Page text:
It's winter and Virginia is colder than we like. It must be time to head to Florida like we do every February. This year we are adding to the adventure. Gene bit the bullet and had two solar panels added to the roof of the Roadtrek. They take up most of the available space and put out up to 230 watts in ideal conditions (which you almost never see).
This trip should be a good chance to see if they will do what I hoped --- allow us to park for several days without having to be plugged in.
So off we went on a chilly Friday the 13th (you're leaving on Friday the 13th? Are you mad?). As it turns out, we got out of town just before the real cold weather hit. As usual for these trips, the first three days were spent just getting ourselves to the real action. Get on the road and just make miles. The first night was in a Cracker Barrel outside of Charleston, SC; the second night in a campground just over the Florida border. A crowded place off the interstate full of very friendly people. After a free dinner of spaghetti, we got down to the reason we were there --- to dewinterize the rig; get rid of the anti-freeze and fill up with water.
The next day we drove pretty much the length of Florida (about 280 miles of it anyway) and arrived at Sandy's (Jean's son) in Palm City about 4:45. Along the way we bought a Sun Pass (for Florida toll roads) but hadn't registered it yet, so when the GPS routed us onto the Florida Thruway we still had to pony up. Grrrr! The whole way down the van was displaying an "oil high" light which worried me. So Sandy arranged for his mobile mechanic to come by Monday.
When we arrived, after a short time we all piled into Sandy's van and went to a river where manatees had been spotted. We were in luck, they were still there.
This is the river. It is right in the middle of lots of housing,
but there were several manatees cruising back and forth.
Then off to another beach to watch the sunset. Kind of hazy, so it wasn't as spectacular as it sometimes is.
When we got back to the house, I noticed that the new battery meter was showing that the battery was dangerously low. I suddenly realized that when we had parked I forgot to switch the refrigerator over to propane. It had been operating on battery the whole time we were gone. Put in some new equipment and you have to develop new habits. It's like starting all over again, with the same steep learning curve.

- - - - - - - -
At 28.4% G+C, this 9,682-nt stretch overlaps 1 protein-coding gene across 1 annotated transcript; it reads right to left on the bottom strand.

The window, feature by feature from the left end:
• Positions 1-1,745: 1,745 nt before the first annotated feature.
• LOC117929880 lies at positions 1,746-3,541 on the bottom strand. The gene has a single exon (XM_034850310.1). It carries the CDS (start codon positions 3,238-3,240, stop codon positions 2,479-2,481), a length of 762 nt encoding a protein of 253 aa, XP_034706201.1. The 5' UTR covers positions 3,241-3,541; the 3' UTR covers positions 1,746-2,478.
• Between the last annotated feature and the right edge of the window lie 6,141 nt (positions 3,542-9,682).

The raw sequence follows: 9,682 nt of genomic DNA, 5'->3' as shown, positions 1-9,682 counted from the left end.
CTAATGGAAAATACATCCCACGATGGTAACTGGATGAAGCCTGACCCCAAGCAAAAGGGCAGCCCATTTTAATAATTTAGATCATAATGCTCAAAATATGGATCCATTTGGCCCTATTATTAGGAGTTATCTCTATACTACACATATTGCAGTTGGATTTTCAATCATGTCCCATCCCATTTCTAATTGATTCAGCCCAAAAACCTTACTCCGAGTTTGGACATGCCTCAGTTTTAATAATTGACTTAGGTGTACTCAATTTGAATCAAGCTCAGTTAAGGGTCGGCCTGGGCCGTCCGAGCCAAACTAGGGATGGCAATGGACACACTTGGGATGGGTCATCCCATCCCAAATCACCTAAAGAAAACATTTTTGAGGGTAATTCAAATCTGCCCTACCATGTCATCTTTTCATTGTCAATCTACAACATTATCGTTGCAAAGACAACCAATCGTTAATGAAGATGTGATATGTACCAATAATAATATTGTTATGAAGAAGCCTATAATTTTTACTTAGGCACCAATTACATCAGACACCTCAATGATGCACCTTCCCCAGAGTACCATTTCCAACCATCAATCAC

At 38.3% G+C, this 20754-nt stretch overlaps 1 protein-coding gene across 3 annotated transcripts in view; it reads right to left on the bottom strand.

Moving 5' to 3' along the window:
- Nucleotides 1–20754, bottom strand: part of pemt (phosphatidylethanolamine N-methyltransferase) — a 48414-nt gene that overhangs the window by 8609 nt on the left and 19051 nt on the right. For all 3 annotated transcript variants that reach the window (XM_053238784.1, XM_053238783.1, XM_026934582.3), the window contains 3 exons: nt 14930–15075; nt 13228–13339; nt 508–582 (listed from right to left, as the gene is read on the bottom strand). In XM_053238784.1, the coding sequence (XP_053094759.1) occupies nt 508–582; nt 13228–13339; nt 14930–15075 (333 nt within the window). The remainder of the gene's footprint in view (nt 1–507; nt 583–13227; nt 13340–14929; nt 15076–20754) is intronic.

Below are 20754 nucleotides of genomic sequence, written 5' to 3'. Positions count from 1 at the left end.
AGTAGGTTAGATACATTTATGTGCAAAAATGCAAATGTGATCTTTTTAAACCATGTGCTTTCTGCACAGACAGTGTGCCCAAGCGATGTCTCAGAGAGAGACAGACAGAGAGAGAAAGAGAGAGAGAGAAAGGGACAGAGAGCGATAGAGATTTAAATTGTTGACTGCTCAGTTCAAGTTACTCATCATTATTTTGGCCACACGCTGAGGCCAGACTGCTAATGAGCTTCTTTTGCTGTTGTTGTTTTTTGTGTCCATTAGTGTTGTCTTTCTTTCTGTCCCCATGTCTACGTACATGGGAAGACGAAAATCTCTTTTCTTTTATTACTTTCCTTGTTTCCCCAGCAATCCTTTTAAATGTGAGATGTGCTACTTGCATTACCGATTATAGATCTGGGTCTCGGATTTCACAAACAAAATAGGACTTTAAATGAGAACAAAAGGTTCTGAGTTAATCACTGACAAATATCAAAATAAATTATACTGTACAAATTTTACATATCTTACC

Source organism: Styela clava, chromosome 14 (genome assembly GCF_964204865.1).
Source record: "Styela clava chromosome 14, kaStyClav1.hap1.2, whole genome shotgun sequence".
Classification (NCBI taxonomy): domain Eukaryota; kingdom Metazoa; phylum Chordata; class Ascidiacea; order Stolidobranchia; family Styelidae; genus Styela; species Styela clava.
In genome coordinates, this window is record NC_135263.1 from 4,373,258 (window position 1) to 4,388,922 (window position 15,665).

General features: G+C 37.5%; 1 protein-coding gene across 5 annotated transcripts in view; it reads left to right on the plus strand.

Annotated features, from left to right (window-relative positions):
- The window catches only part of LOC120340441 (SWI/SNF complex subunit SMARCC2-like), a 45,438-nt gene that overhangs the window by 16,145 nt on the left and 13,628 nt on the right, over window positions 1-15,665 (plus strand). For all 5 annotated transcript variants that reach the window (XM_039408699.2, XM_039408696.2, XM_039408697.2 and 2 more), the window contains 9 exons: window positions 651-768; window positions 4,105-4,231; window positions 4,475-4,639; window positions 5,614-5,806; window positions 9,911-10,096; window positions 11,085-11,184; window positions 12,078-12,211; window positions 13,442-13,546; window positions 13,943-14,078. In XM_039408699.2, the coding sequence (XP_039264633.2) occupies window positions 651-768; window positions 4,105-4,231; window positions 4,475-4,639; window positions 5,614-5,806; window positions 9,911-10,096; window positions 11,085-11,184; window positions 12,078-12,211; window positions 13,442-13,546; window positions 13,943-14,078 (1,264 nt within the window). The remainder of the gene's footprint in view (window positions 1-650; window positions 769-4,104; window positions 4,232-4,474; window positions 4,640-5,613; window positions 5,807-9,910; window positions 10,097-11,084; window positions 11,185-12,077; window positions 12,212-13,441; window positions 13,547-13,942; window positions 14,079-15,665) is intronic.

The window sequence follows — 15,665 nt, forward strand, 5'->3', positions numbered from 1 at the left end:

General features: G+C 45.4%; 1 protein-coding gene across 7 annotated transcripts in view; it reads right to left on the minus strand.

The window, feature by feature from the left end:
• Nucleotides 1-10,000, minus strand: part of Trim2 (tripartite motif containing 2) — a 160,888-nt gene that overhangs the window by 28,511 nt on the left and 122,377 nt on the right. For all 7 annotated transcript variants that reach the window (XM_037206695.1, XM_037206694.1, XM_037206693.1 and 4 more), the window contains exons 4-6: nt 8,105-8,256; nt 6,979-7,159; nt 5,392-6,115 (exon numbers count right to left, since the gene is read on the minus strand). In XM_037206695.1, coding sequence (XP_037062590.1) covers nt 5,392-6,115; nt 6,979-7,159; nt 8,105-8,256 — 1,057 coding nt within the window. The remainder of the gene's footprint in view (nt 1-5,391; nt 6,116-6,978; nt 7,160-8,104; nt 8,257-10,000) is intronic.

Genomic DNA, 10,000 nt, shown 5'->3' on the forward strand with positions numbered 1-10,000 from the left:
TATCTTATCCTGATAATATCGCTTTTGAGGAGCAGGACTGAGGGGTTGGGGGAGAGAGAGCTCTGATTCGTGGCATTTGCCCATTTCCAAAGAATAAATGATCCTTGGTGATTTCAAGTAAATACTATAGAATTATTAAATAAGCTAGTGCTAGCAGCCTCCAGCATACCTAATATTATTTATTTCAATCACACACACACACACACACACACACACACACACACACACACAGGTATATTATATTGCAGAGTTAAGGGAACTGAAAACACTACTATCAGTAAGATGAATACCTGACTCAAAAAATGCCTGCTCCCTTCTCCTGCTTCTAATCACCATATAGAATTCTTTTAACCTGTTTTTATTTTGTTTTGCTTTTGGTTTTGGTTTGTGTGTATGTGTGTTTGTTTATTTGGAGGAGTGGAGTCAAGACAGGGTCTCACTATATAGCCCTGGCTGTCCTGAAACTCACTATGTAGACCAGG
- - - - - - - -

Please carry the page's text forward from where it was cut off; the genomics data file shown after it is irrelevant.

When I switched the fridge over, the battery level came up slightly, but still dangerously low. We ran the furnace (a notorious power hog) a little during the night (it was still chilly even in Florida). About 4:30 in the morning (now Monday) it was about rock bottom, so I started the engine. Even though the engine was just idling, it was putting out some power to the battery.
I ran the engine until about 7:30. The meter showed that the battery had gained some and now the rising sun was dribbling a few electrons into it. We will see how we stand at the end of the day. We are going to try to see if we can survive the week without having to run an electric cable to the house.
Later on in the morning, Sandy's mechanic turned up and examined the oil situation. His conclusion was that the oil level was okay, but the sensor was going. I should have it replaced when we get back home. We will continue on that advice and check the oil every morning.
Now (1:00 pm) everyone is out except this Gene. I will post this (and probably take a nap) now and perhaps get on a schedule tonight or tomorrow. Maybe even have some more manatee pictures.